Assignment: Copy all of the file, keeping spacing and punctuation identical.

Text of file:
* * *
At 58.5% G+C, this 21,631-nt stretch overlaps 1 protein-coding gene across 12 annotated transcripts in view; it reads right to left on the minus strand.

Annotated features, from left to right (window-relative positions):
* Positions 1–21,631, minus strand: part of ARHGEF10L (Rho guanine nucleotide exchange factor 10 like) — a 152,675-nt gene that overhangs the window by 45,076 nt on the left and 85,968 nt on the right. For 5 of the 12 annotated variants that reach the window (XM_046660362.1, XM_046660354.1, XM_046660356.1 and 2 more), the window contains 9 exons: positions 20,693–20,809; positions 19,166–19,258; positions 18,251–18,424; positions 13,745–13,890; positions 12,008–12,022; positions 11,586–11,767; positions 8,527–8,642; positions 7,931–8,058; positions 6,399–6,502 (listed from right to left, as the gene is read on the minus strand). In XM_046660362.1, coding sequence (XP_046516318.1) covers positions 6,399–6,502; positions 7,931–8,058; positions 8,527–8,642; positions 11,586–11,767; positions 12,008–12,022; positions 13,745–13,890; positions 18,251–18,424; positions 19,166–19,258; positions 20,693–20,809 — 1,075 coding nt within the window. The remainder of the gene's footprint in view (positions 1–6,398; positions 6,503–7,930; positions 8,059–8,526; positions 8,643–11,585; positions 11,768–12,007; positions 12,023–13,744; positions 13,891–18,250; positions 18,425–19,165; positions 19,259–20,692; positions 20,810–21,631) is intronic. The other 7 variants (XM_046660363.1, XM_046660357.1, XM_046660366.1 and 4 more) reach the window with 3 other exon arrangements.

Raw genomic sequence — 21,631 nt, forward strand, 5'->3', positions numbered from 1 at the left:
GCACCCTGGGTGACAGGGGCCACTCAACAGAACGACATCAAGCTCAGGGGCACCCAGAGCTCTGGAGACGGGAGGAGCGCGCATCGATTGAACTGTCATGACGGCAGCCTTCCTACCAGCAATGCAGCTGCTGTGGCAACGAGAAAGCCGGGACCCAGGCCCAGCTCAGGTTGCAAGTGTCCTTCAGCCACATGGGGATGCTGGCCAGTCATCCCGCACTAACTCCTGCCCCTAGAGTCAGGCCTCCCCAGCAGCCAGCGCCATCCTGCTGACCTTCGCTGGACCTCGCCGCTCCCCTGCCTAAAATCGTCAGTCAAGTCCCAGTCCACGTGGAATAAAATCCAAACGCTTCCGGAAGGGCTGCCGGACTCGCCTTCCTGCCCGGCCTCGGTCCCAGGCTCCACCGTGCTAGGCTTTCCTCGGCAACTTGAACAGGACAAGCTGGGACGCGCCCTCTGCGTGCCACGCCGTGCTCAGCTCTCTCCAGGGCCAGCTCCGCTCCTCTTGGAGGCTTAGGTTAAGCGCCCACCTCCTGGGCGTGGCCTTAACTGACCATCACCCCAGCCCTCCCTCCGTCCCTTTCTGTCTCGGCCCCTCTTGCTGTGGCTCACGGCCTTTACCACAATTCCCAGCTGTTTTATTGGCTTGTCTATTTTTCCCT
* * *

At 58.5% G+C, this 21,631-nt stretch overlaps 1 protein-coding gene across 12 annotated transcripts in view; it reads right to left on the minus strand.

Annotated features, from left to right (window-relative positions):
* Positions 1–21,631, minus strand: part of ARHGEF10L (Rho guanine nucleotide exchange factor 10 like) — a 152,675-nt gene that overhangs the window by 45,076 nt on the left and 85,968 nt on the right. For 5 of the 12 annotated variants that reach the window (XM_046660362.1, XM_046660354.1, XM_046660356.1 and 2 more), the window contains 9 exons: positions 20,693–20,809; positions 19,166–19,258; positions 18,251–18,424; positions 13,745–13,890; positions 12,008–12,022; positions 11,586–11,767; positions 8,527–8,642; positions 7,931–8,058; positions 6,399–6,502 (listed from right to left, as the gene is read on the minus strand). In XM_046660362.1, coding sequence (XP_046516318.1) covers positions 6,399–6,502; positions 7,931–8,058; positions 8,527–8,642; positions 11,586–11,767; positions 12,008–12,022; positions 13,745–13,890; positions 18,251–18,424; positions 19,166–19,258; positions 20,693–20,809 — 1,075 coding nt within the window. The remainder of the gene's footprint in view (positions 1–6,398; positions 6,503–7,930; positions 8,059–8,526; positions 8,643–11,585; positions 11,768–12,007; positions 12,023–13,744; positions 13,891–18,250; positions 18,425–19,165; positions 19,259–20,692; positions 20,810–21,631) is intronic. The other 7 variants (XM_046660363.1, XM_046660357.1, XM_046660366.1 and 4 more) reach the window with 3 other exon arrangements.

Raw genomic sequence — 21,631 nt, forward strand, 5'->3', positions numbered from 1 at the left:
GCACCCTGGGTGACAGGGGCCACTCAACAGAACGACATCAAGCTCAGGGGCACCCAGAGCTCTGGAGACGGGAGGAGCGCGCATCGATTGAACTGTCATGACGGCAGCCTTCCTACCAGCAATGCAGCTGCTGTGGCAACGAGAAAGCCGGGACCCAGGCCCAGCTCAGGTTGCAAGTGTCCTTCAGCCACATGGGGATGCTGGCCAGTCATCCCGCACTAACTCCTGCCCCTAGAGTCAGGCCTCCCCAGCAGCCAGCGCCATCCTGCTGACCTTCGCTGGACCTCGCCGCTCCCCTGCCTAAAATCGTCAGTCAAGTCCCAGTCCACGTGGAATAAAATCCAAACGCTTCCGGAAGGGCTGCCGGACTCGCCTTCCTGCCCGGCCTCGGTCCCAGGCTCCACCGTGCTAGGCTTTCCTCGGCAACTTGAACAGGACAAGCTGGGACGCGCCCTCTGCGTGCCACGCCGTGCTCAGCTCTCTCCAGGGCCAGCTCCGCTCCTCTTGGAGGCTTAGGTTAAGCGCCCACCTCCTGGGCGTGGCCTTAACTGACCATCACCCCAGCCCTCCCTCCGTCCCTTTCTGTCTCGGCCCCTCTTGCTGTGGCTCACGGCCTTTACCACAATTCCCAGCTGTTTTATTGGCTTGTCTATTTTTCCCT